Hugo Review: Temeraire

March 31st, 2007

The Hugo Award nominations for 2007 were just

announced this week. I’m going to be reading all of them over the next few weeks, starting

with Temeraire by Naomi Novik.

The novel is set in 1795, and Captain William Laurence has just captured a French frigate carrying

precious cargo – a dragons egg, about to hatch. Weeks out to sea, someone has to harness the freshly

hatched dragon and begin a new life.

This is obviously not a novel for everyone. It’s solidly aimed at that valuable crossover Napoleonic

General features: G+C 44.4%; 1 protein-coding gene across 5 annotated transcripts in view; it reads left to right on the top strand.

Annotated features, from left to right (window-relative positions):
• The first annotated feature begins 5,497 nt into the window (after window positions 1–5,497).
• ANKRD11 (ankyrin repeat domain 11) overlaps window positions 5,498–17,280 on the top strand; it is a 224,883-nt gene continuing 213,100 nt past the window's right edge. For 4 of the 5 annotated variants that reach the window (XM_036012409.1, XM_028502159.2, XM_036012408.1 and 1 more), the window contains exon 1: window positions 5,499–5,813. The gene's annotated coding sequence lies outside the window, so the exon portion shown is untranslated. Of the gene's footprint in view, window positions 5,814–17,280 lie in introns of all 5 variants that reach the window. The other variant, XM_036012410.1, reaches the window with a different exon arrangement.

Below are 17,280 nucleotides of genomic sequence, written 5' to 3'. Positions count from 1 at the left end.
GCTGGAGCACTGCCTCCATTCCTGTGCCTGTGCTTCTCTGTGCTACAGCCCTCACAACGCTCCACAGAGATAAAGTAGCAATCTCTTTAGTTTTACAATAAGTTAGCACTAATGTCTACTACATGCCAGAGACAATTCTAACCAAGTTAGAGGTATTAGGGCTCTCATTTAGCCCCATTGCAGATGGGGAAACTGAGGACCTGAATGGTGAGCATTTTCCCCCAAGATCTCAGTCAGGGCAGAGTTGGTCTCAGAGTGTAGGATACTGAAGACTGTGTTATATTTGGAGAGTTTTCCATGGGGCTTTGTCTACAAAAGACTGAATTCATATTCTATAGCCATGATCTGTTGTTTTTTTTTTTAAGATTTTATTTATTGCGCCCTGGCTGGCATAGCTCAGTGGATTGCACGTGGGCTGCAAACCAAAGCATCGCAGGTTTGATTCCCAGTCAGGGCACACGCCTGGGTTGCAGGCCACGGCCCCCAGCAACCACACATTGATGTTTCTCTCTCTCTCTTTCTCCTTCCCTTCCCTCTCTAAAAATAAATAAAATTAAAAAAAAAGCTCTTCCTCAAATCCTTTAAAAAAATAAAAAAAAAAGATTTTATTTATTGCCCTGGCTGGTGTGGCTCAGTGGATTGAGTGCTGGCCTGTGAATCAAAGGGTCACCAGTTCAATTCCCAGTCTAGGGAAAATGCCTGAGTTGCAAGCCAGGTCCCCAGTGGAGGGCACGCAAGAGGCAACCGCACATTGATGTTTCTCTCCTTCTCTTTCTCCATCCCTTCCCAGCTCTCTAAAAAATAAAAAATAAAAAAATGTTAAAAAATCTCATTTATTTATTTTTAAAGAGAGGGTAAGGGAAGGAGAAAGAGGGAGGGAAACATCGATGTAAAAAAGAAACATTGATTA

War/Dragon market. Which I think, at last count, had about 12 people in it. I know a lot of people

prefer fantasy to be nicely ahistorical. Actually, tone-wise I thought that this book was actually

a lot closer to steampunk than most modern fantasy.

Naomi Novik is a first time author (and also nominated for the John W. Campbell award for best new writer),

and this is a very impressive book. The writing is strong, the characterisation good, and the plot

fast moving. It’s a very enjoyable read, but I did come away with a slight feeling of a little bit

of shallowness overall. There’s also just a little bit too much of the cliches of period English drama –

the aloof father, the gruff but kind commander, the strong woman in a man’s world, and so on.

I think this is a good book, very enjoyable. But I’ll be surprised (not having read the other books

yet) if it does win the Hugo this year – there’s just not enough to it to win.